Christopher John Francis Boone knows all the countries of the world and their capitals and every prime number up to 7,057. He relates well to animals but has no understanding of human emotions. He cannot stand to be touched. Although gifted with a superbly logical brain, Christopher is autistic. Everyday interactions and admonishments have little meaning for him. Routine, order and predictability shelter him from the messy, wider world. Then, at fifteen, Christopher's carefully constructed world falls apart when he finds his neighbor's dog, Wellington, impaled on a garden fork, and he is initially blamed for the killing.
Christopher decides that he will track down the real killer and turns to his favorite fictional character, the impeccably logical Sherlock Holmes, for inspiration. But the investigation leads him down some unexpected paths and ultimately brings him face to face with the dissolution of his parents' marriage. As he tries to deal with the crisis within his own family, we are drawn into the workings of Christopher's mind.
And herein lies the key to the brilliance of Mark Haddon's choice of narrator: The most wrenching of emotional moments are chronicled by a boy who cannot fathom emotion. The effect is dazzling, making for a novel that is deeply funny, poignant, and fascinating in its portrayal of a person whose curse and blessing is a mind that perceives the world literally."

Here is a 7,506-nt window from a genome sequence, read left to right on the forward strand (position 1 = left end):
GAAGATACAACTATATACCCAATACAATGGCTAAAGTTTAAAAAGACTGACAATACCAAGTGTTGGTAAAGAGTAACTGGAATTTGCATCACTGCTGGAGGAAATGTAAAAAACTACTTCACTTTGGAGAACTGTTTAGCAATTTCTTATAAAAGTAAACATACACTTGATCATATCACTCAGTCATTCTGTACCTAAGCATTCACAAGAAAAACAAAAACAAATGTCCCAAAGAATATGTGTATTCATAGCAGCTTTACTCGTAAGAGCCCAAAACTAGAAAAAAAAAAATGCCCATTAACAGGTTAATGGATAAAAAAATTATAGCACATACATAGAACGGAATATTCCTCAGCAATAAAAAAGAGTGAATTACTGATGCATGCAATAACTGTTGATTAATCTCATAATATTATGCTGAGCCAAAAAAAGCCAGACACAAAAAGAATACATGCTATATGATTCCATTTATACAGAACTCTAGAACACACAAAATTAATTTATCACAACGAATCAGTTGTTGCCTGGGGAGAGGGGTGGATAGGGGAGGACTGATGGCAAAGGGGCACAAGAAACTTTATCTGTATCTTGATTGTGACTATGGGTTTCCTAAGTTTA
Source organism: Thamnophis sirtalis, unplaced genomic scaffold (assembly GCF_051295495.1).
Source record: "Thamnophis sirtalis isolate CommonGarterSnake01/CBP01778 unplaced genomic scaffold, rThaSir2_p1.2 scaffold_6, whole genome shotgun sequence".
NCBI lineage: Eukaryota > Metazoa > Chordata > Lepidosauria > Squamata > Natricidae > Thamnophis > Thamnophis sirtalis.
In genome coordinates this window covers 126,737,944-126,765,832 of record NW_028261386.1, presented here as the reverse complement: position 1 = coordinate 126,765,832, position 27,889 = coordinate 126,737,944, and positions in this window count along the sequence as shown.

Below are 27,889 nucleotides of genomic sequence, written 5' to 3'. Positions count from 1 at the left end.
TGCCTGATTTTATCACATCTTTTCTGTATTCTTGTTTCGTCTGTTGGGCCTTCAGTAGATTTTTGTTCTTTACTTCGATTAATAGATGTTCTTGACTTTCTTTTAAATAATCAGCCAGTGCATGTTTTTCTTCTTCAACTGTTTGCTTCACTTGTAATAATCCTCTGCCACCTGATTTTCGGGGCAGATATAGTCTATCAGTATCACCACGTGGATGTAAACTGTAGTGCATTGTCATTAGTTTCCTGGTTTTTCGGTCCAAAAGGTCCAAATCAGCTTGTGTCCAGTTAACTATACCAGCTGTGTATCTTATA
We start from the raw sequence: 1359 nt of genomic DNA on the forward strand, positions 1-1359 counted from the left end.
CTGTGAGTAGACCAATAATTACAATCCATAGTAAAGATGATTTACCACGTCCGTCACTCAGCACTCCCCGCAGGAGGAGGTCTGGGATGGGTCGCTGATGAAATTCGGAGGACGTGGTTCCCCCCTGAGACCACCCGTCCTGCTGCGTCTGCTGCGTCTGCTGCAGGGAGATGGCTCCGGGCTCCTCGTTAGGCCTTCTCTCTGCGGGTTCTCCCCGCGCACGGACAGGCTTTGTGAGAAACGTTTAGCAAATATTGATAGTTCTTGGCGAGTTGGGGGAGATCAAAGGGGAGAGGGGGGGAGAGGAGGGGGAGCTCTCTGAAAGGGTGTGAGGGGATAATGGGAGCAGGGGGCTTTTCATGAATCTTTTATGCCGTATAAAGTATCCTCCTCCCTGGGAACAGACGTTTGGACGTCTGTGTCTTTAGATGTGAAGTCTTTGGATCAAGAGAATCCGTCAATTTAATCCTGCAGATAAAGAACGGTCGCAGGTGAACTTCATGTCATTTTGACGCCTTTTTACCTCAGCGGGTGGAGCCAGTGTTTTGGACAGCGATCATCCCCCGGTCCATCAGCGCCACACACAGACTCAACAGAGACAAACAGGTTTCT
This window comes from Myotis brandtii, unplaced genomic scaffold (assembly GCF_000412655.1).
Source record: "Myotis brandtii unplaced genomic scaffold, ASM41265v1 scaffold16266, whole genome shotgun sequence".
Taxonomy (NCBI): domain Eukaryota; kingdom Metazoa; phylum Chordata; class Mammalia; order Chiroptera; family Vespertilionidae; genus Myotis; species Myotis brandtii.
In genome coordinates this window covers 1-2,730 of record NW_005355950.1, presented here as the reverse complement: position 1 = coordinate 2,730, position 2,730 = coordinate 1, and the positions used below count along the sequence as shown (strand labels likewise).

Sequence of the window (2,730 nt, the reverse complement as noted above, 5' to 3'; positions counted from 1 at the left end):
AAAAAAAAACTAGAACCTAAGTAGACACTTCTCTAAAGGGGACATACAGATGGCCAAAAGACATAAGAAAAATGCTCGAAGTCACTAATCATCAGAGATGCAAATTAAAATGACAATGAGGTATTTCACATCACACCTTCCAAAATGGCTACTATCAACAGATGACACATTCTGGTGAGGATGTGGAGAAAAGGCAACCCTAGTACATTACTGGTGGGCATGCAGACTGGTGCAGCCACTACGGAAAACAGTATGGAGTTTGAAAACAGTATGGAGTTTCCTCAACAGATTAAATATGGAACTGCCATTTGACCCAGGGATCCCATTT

The Curious Incident of the Dog in the Night-Tim"e is one of the freshest debuts in years: a comedy, a heartbreaker, a mystery story, a novel of exceptional literary merit that is great fun to read.
About the Author
Mark Haddon's work as an author includes" A Spot of Bother, The Curious Incident of the Dog in the Night-time", "The Real Porky Philips", "Agent Z" and "Titch Johnson" "- Almost World Champion". His work for television includes "Coming Down the Mountain", "Fungus the Bogeyman "and "Microsoap". "Polar Bears" (2010) was Mark Haddon's first work for the theatre. Simon Stephens has been the recipient of both the Pearson Award for Best New Play 2001-2 for his play "Port", and the Olivier Award for Best New Play 2005 for "On the Shore of the Wide World". His recent plays include "Harper Regan" (National Theatre), " Punk Rock" (Lyric Hammersmith/Royal Exchange, Manchester), "Pornography "(Traverse and Birmingham Rep), "Wastwater "(Royal Court and Wiener Festwochen), "The Trial of Ubu "(Hampstead Theatre) and "Three Kingdoms" (Lyric Hammersmith).
"Mark Haddon's portrayal of an emotionally dissociated mind is a superb achievement. He is a wise and bleakly funny writer with rare gifts of empathy.”
-Ian McEwan, author of ATONEMENT and AMSTERDAM
"I have never read anything quite like Mark Haddon's funny and agonizingly honest book, or encountered a narrator more vivid and memorable. I advise you to buy two copies; you wonπt want to lend yours out."
--Arthur Golden, author of MEMOIRS OF A GEISHA
“The Curious Incident brims with imagination, empathy, and vision -- plus it's a lot of fun to read.”
-Myla Goldberg, author of BEE SEASON